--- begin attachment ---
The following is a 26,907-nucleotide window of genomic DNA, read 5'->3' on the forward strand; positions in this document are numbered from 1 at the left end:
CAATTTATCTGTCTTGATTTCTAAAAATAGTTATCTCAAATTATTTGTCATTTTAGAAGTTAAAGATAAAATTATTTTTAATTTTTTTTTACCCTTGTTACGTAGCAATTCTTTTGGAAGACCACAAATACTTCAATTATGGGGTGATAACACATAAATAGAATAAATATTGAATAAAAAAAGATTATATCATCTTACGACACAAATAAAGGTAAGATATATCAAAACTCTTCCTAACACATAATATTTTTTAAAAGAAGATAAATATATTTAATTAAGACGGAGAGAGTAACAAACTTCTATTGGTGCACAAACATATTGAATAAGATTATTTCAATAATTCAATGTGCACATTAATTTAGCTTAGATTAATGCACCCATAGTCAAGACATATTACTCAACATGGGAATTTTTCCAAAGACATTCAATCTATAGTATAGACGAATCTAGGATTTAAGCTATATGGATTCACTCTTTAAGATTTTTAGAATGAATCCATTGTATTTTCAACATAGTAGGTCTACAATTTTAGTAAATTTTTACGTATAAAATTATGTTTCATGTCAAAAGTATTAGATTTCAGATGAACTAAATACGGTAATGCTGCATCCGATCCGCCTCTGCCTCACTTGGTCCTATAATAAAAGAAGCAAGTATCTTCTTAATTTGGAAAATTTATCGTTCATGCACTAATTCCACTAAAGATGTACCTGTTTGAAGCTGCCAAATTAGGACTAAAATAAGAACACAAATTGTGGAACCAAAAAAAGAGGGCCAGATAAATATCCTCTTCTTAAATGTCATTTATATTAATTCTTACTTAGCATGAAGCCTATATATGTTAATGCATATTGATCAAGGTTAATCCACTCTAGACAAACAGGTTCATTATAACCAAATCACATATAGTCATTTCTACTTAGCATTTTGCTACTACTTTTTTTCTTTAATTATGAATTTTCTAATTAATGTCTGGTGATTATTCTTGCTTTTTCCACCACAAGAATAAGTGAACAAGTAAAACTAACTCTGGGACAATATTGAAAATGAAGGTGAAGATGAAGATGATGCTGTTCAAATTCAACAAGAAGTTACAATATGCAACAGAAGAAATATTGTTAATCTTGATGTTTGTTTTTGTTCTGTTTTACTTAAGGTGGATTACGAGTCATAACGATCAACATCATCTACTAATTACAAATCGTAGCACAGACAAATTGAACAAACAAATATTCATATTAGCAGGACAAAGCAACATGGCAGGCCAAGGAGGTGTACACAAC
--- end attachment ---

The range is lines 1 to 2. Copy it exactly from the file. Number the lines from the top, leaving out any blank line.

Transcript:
The following is a 26,907-nucleotide window of genomic DNA, read 5'->3' on the forward strand; positions in this document are numbered from 1 at the left end:
CAATTTATCTGTCTTGATTTCTAAAAATAGTTATCTCAAATTATTTGTCATTTTAGAAGTTAAAGATAAAATTATTTTTAATTTTTTTTTACCCTTGTTACGTAGCAATTCTTTTGGAAGACCACAAATACTTCAATTATGGGGTGATAACACATAAATAGAATAAATATTGAATAAAAAAAGATTATATCATCTTACGACACAAATAAAGGTAAGATATATCAAAACTCTTCCTAACACATAATATTTTTTAAAAGAAGATAAATATATTTAATTAAGACGGAGAGAGTAACAAACTTCTATTGGTGCACAAACATATTGAATAAGATTATTTCAATAATTCAATGTGCACATTAATTTAGCTTAGATTAATGCACCCATAGTCAAGACATATTACTCAACATGGGAATTTTTCCAAAGACATTCAATCTATAGTATAGACGAATCTAGGATTTAAGCTATATGGATTCACTCTTTAAGATTTTTAGAATGAATCCATTGTATTTTCAACATAGTAGGTCTACAATTTTAGTAAATTTTTACGTATAAAATTATGTTTCATGTCAAAAGTATTAGATTTCAGATGAACTAAATACGGTAATGCTGCATCCGATCCGCCTCTGCCTCACTTGGTCCTATAATAAAAGAAGCAAGTATCTTCTTAATTTGGAAAATTTATCGTTCATGCACTAATTCCACTAAAGATGTACCTGTTTGAAGCTGCCAAATTAGGACTAAAATAAGAACACAAATTGTGGAACCAAAAAAAGAGGGCCAGATAAATATCCTCTTCTTAAATGTCATTTATATTAATTCTTACTTAGCATGAAGCCTATATATGTTAATGCATATTGATCAAGGTTAATCCACTCTAGACAAACAGGTTCATTATAACCAAATCACATATAGTCATTTCTACTTAGCATTTTGCTACTACTTTTTTTCTTTAATTATGAATTTTCTAATTAATGTCTGGTGATTATTCTTGCTTTTTCCACCACAAGAATAAGTGAACAAGTAAAACTAACTCTGGGACAATATTGAAAATGAAGGTGAAGATGAAGATGATGCTGTTCAAATTCAACAAGAAGTTACAATATGCAACAGAAGAAATATTGTTAATCTTGATGTTTGTTTTTGTTCTGTTTTACTTAAGGTGGATTACGAGTCATAACGATCAACATCATCTACTAATTACAAATCGTAGCACAGACAAATTGAACAAACAAATATTCATATTAGCAGGACAAAGCAACATGGCAGGCCAAGGAGGTGTACACAAC